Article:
ONGC-HPCL deal will be more than the sum of parts…

Last week, the government finally announced the deal between HPCL and ONGC. Under the terms of the deal, ONGC will buy the government’s stake in HPCL. This will be the first step towards the integration of the entire value chain of oil under one single line. That is something the Reliance group has achieved to perfection and that is also the trend globally. In the short term the benefits may not be visible but in the longer term the whole will certainly be greater than the sum of the parts. Here are 8 things you need to know about the ONGC – HPCL deal…

8 things you need to know about the ONGC – HPCL deal…

  1. ONGC, the leading extraction company in India, will acquire the 51.11% stake in HPCL from the government for a consideration of approximately Rs.30,000 crore ($4.5 billion). It has been confirmed that the government will not be charging any premium from ONGC for this stake sale.
  1. For the government this will be a major boost for its disinvestment program. The government has a full year target of Rs.72,000 crore from disinvestment and this sale will enable the government to meet nearly half of its full year disinvestment targets in just one stroke.
  1. However, the government has taken great pains to point out that this deal is not just about meeting divestment targets but also about energy security. Currently, India depends on imported crude for nearly 80% of its daily requirements. This really becomes an oil security issue at a time when the global geopolitical situation is already quite volatile. Keeping the stake in HPCL within the PSU group will ensure that the government is able to implement its larger plan towards energy security.
  1. The big advantage for ONGC will be that it will not have to make an open offer to the shareholders of HPCL and the government has expressly exempted ONGC from the same. Since the ownership resides in PSU hands, this will not call for an open offer. While this will be positive for ONGC and its shareholders, it will negative for the shareholders of HPCL.
  1. For the oil sector in India, this will be the first step towards integrating and combing the upstream and downstream oil businesses. Over the last few years, we have seen ONGC and Oil India doing extremely well at a time when crude oil prices were headed up. However, since November 2014, when oil peaked at around $115/bbl, the oil extractors have underperformed the overall market.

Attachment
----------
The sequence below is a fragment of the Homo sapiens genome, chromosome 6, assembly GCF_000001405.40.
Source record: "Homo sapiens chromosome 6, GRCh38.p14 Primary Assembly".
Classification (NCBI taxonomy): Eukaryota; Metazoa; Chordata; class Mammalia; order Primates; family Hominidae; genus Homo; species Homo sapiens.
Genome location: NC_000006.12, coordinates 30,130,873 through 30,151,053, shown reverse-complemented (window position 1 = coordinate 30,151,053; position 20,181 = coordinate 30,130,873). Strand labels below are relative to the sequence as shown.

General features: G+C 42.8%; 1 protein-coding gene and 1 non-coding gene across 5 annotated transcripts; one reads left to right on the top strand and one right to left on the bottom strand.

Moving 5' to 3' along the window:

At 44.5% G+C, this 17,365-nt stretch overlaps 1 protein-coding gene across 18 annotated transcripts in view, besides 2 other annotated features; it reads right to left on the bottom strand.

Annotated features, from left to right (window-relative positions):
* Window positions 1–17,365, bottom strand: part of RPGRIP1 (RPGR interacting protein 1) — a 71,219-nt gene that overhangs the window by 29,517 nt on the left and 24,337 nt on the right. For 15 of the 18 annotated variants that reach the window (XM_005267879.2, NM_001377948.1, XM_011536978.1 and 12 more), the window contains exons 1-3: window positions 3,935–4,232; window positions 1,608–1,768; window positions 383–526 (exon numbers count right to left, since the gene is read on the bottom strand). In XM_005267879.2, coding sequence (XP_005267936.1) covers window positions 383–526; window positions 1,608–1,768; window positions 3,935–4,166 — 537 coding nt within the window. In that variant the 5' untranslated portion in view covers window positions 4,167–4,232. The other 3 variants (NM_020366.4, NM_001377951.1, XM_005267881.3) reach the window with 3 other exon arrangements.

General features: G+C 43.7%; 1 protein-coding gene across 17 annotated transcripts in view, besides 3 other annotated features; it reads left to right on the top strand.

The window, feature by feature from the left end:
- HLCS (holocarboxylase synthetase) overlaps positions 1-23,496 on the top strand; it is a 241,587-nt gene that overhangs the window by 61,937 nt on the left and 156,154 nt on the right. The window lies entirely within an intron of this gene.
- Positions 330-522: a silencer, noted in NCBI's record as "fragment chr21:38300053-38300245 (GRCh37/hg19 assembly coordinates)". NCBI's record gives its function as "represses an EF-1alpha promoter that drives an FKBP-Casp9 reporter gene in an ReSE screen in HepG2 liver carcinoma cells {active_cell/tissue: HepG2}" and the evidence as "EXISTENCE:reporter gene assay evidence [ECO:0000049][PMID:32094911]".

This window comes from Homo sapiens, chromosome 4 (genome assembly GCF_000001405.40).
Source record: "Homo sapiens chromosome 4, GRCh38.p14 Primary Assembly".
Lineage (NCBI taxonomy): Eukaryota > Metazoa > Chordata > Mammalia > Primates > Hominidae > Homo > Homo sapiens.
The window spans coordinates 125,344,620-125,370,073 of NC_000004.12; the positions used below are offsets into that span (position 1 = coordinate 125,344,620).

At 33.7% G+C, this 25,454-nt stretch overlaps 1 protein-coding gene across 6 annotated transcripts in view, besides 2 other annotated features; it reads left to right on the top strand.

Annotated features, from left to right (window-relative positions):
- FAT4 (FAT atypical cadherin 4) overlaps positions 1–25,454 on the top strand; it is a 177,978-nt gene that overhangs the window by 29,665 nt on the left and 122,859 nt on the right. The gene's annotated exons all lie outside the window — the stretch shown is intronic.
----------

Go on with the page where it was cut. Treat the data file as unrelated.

1. The downstream sector in India has benefited from the free pricing of petrol and diesel. Not surprisingly, stocks like HPCL, BPCL and IOCL have appreciated manifold in the last couple of years. Integrating the upstream and downstream businesses will de-risk the business model of the combined entity as it will have a profitable business proposition irrespective of the level of oil prices.
  1. What is interesting about the deal is that HPCL will continue to operate as a listed company as before. The only change will be that it will now be a subsidiary of ONGC rather than of the government of India. This will be fair to the shareholders of HPCL. A full-fledged merger of ONGC and HPCL would have been instrumental in diluting the equity of ONGC substantially, impairing valuations.
  1. Above all, this deal must be seen as the first step towards integration of the oil sector and creating oil behemoths. The finance minister in his last budget speech had underscored the need to create oil behemoths to take on the challenge of global giants and also have greater bargaining power in negotiations. In fact, Jaitley had also hinted as combining all the oil companies under one roof eventually.

Why this move towards an integrated oil giant?

Globally, the trend among oil companies is towards creating large end-to-end giants. Look at the big names like Exxon, Chevron, BP, Aramco, Total or China Petroleum. They straddle extraction, gas, refining, marketing, distribution and even downstream products like petrochemicals. This naturally de-risks the business model. Over the next few years, India will have to seriously look at sizable foreign acquisitions to build greater internal self-sufficiency in oil. For that, Indian oil companies will require large balance sheets which are only possible through mega combinations. The HPCL / ONGC deal is just the starting point!

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